DNA Microarray-Based Gene Expression Profiling in Cancer: Aiding Cancer Diagnosis, Assessing Prognosis and Predicting Response to Therapy
Michael J. Duffy,
Zoe D. Kelly,
Aedín C. Culhane,
Sallyann L. O'Brien,
William M. Gallagher.
A DNA microarray is a solid support such as a glass slide, silicon chip or nylon membrane on which DNA molecules are attached at precise locations. Using DNA microarrays, the expression of tens of thousands of genes in a biological sample can be detected in one experiment. Emerging data suggests that the use of DNA microarrays can aid the differentiation of tumors with similar morphological appearance, predict patient outcome independently of conventional prognostic factors and select for response or resistance to specific anti-cancer therapies. DNA microarray technology thus has the potential to supplement standard diagnostic procedures in oncology and permit a more individualized approach to patient management. Prior to clinical application, however, this methodology must be simplified, standardized, evaluated in external quality assessment schemes and made available at relatively low costs. Most importantly, the preliminary, but promising, early findings must be validated by high-level evidence studies, such as large prospective randomized trials or meta-analyses.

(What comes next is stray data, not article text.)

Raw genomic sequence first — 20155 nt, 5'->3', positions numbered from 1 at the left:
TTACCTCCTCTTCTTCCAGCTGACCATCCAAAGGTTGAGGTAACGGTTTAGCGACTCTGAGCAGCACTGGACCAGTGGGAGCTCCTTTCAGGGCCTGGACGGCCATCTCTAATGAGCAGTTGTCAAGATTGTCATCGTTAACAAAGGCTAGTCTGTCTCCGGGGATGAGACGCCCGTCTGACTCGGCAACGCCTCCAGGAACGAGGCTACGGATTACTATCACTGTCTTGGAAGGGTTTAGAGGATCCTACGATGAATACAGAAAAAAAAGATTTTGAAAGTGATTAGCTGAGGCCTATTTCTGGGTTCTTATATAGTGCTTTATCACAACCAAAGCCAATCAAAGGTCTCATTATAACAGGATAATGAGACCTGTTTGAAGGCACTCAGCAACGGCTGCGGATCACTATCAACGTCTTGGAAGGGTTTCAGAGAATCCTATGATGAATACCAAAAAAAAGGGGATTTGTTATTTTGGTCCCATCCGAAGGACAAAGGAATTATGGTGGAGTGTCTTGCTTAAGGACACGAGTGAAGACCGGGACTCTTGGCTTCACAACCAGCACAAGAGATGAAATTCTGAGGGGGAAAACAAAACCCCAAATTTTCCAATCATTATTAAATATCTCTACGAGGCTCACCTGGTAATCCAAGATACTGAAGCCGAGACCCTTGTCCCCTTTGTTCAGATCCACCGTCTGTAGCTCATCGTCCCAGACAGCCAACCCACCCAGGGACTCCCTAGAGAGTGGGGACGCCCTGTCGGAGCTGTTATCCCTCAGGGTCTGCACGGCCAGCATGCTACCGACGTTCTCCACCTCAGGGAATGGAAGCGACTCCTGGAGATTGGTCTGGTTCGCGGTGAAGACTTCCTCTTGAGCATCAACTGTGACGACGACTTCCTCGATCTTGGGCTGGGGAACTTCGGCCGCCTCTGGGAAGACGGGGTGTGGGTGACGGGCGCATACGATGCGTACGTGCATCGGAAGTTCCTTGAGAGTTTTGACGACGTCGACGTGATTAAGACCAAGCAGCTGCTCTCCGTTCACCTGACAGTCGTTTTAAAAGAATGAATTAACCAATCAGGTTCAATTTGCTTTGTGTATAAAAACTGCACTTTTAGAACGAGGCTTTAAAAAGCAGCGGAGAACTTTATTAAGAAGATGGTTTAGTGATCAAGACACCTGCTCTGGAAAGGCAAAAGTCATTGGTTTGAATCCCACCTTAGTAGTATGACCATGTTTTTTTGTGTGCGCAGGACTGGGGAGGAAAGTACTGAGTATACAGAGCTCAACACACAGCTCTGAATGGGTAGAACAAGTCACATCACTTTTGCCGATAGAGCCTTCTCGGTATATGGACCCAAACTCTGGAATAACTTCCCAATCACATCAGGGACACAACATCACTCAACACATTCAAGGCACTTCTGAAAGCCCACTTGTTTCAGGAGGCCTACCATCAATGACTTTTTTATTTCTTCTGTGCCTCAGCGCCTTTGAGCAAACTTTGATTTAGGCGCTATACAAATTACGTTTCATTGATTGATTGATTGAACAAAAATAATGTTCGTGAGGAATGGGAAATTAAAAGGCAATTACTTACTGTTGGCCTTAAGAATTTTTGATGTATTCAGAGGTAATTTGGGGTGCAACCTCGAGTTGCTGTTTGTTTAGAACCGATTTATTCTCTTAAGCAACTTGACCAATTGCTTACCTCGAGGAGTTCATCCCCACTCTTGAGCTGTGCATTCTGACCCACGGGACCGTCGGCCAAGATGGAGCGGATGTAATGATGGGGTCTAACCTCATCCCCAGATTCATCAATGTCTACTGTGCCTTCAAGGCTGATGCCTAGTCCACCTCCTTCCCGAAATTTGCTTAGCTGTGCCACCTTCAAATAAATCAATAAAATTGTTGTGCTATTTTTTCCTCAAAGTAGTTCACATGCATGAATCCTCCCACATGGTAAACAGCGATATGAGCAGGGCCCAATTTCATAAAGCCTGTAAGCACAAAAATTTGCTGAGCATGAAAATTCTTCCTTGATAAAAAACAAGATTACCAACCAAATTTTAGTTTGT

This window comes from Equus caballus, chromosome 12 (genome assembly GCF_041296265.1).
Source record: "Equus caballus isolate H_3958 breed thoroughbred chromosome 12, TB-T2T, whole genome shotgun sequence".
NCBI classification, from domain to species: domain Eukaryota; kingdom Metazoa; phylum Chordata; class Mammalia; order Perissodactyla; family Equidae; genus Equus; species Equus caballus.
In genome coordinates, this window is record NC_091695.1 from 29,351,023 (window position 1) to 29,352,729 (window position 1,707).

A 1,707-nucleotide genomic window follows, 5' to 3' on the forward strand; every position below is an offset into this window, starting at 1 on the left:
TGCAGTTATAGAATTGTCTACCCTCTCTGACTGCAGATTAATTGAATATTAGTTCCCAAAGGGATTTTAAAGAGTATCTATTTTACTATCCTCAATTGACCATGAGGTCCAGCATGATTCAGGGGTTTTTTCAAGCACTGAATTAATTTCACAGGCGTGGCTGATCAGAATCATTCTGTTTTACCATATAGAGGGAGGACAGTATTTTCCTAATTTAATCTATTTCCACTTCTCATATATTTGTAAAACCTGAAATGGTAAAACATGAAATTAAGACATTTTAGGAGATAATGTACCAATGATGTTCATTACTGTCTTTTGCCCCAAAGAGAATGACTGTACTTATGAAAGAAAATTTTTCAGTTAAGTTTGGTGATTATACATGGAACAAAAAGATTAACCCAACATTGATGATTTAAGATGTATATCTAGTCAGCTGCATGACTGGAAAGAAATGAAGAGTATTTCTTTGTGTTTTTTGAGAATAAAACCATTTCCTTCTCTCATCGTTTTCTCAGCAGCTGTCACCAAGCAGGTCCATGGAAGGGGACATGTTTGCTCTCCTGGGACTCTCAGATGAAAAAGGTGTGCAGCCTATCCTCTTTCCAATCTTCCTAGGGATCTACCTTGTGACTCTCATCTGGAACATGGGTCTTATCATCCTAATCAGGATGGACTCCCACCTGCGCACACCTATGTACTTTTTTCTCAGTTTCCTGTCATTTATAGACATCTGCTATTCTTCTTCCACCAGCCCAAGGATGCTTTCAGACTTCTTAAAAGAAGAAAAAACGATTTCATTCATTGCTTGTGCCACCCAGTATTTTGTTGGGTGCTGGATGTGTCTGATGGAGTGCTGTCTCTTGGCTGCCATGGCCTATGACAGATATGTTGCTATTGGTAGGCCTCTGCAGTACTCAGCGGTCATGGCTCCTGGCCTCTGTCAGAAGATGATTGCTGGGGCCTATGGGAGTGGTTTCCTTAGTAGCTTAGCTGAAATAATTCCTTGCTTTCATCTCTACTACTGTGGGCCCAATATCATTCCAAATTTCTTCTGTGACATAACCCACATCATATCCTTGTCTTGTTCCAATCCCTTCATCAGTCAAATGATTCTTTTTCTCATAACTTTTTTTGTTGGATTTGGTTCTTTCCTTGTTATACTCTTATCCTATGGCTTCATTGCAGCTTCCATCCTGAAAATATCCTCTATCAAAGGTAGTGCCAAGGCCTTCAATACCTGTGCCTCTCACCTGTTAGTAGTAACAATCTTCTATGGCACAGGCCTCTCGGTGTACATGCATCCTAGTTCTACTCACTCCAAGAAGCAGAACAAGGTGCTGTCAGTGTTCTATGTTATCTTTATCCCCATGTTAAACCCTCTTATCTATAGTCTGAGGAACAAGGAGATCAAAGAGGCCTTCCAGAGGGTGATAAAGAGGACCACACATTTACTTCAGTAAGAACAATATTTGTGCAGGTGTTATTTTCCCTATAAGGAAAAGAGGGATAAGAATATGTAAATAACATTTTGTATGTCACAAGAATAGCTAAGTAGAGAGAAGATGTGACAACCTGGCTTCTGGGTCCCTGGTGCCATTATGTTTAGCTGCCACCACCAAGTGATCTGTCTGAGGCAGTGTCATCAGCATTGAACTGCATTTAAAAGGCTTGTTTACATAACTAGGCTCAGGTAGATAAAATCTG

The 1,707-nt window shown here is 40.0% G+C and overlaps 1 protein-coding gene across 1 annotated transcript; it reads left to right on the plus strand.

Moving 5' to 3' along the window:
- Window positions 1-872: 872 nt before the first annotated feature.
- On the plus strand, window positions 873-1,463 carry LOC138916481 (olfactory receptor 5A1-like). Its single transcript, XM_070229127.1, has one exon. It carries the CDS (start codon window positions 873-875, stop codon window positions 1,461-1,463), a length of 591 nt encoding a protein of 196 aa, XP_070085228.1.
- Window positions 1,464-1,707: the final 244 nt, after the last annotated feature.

Keywords: DNA microarrays, cancer, tumor markers, diagnosis, prognosis and prediction
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